Fresh on the heels of QC Merge I found myself en route to Grand Rapids for the region’s best kept secret, at least as far as lean startups are concerned, the Michigan Lean Startup Conference (MLSC). The second year conference is sponsored by Momentum, a Michigan-based seed stage accelerator. New this year was a day of workshops taught by Ash Maurya, Brant Cooper, and Patrick Vlaskovits. In addition to the speakers, the event also offers regional entrepreneurs the ability to showcase their projects via lightening intros during breaks and at booths setup outside the conference room.
Eric Ries himself spoke at last year’s inaugural event. The highlight of this year’s event was Steve Blank’s presentation given via Skype. Aside from Steve’s talk, my personal favorites were the presentations by Ash (as a fellow bootstrapper, I’m a big fan of Ash’s), App Sumo’s Noah Kagan, and veteran MLSC presenter, Dan Martell who was to speak in-person but also presented via Skype due to a travel snafu.
With luminairies like these it’s a mystery to me why this event is attracting primarily western Michigan attendees. The only exception I encountered was Bloomington-based entrepreneur Nick Tippmann who I had met at The Brandery’s Office Hours a few weeks ago. I’d estimate there were about 200 attendees, about 30 of which attended the workshops the following day. The general consensus of the presentations was very positive, matching the energy level I sensed at last year’s event, and the workshops were equally we received.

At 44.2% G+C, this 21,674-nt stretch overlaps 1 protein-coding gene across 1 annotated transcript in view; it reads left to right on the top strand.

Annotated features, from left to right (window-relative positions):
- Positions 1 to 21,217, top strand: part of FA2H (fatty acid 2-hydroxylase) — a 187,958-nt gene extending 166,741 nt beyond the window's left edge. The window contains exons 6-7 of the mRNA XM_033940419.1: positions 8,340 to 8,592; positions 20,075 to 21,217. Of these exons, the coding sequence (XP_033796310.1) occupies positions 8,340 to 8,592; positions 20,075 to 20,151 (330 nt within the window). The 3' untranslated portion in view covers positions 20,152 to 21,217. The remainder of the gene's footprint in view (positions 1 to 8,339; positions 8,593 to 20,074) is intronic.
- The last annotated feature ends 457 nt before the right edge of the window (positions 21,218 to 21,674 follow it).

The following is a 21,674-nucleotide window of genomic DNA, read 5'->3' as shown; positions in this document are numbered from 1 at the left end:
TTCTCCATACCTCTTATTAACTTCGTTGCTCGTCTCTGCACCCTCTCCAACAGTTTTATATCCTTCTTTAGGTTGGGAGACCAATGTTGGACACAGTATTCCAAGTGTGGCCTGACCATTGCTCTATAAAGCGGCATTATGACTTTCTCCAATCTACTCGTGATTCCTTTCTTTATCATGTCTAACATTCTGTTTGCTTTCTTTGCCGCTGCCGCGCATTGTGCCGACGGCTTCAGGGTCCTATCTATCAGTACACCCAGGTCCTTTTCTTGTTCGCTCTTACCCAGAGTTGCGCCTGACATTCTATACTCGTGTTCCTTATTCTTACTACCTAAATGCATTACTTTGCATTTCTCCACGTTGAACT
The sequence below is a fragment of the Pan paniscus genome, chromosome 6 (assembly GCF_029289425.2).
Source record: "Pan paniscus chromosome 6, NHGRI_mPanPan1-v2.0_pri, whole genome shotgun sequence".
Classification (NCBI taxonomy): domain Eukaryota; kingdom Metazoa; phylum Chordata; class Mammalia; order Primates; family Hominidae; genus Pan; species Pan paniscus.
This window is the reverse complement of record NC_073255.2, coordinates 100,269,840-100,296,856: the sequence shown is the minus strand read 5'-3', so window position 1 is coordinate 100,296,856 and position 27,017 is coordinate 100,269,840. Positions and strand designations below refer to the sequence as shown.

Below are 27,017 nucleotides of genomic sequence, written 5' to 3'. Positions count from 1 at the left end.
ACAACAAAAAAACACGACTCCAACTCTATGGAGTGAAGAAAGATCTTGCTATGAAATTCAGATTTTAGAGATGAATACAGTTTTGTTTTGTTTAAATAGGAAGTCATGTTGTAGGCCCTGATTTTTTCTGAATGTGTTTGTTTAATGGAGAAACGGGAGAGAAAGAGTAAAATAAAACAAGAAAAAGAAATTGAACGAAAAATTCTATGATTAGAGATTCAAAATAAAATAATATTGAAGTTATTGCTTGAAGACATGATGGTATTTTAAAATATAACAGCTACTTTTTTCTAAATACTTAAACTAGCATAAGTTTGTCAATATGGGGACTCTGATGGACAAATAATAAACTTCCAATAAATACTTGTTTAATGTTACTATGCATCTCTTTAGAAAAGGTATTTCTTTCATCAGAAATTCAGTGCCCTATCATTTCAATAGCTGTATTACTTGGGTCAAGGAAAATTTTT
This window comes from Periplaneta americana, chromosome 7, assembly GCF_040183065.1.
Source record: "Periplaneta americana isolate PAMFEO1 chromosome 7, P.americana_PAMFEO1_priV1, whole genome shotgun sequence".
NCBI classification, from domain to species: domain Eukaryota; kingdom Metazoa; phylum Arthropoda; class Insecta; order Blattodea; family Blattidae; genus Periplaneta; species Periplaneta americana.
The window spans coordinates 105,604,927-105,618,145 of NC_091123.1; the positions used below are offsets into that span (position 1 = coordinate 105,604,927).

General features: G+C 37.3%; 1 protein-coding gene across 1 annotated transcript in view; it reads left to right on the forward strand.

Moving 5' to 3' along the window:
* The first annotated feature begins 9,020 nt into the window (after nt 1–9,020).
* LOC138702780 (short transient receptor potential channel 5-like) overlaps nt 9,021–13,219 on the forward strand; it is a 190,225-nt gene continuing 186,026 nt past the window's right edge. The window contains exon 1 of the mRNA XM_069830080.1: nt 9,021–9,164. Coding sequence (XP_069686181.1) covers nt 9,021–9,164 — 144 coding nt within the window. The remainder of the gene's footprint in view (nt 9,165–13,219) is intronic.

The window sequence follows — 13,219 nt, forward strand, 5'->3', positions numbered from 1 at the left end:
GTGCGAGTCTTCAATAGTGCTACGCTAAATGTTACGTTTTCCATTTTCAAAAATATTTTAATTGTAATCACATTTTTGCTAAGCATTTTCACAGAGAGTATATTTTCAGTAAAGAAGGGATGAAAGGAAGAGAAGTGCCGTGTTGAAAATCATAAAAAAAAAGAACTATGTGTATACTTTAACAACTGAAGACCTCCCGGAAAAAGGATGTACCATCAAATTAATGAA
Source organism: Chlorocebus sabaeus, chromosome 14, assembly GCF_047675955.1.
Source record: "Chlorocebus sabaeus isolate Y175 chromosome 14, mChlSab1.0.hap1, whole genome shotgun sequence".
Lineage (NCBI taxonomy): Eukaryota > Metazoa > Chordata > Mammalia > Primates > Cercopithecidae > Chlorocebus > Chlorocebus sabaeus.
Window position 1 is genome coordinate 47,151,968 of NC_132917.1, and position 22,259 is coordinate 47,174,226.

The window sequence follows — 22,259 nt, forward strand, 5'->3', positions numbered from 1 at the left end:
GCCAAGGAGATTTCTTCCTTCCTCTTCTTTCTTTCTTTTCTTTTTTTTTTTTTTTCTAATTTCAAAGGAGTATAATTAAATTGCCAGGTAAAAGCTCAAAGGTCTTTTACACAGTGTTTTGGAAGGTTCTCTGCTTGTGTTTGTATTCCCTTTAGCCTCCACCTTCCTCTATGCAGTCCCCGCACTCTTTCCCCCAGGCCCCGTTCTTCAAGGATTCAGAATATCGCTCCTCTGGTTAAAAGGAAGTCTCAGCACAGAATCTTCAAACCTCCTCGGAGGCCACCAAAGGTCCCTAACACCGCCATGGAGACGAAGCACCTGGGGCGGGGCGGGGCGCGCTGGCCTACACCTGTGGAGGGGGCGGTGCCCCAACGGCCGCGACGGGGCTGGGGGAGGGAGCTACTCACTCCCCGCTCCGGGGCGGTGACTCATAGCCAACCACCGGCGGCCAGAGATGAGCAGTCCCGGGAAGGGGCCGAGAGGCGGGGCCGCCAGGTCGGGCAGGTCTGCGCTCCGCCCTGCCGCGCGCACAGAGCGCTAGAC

Just Like Last Year, Only Better!
One contrast of significance from last year’s event was the caliber of entrepreneurs with whom I spoke. It seemed last year that the wantrepreneurs were everywhere. This year, everyone I spoke with seemed to have drunk the lean startup Kool-aid. This appraisal was born out not only by the appearance of “all the right words” in conversations but in-depth examinations during the workshops. Without exception, everyone I spoke to was proud to discuss the experiments they had run and the learning which resulted. What’s more, there wasn’t a stealth startup to be found.
My weekend in Grand Rapids did not end there. Saturday the folks at Atomic Object hosted “User Experience for Lean Startups” presented by Lane Halley from LUXr. My main take aways from this workshop are to not underestimate the impact of visual learning (thank you clothespin man!), and personas are powerful tools that serve both to flesh out facts about your product’s users and provide a concrete focal point for the product team.
I’m extremely envious of the MLSC and wish there was a similarly focused event here in Ohio. Fortunately, it’s not a long drive to Grand Rapids, even from my corner of the Buckeye state, and the commute takes me out of the local startup eco-system and offers an opportunity to share experiences and ideas with leaders from another. Kudos to the MLSC team for hosting a very informative event and hope to see you again next year.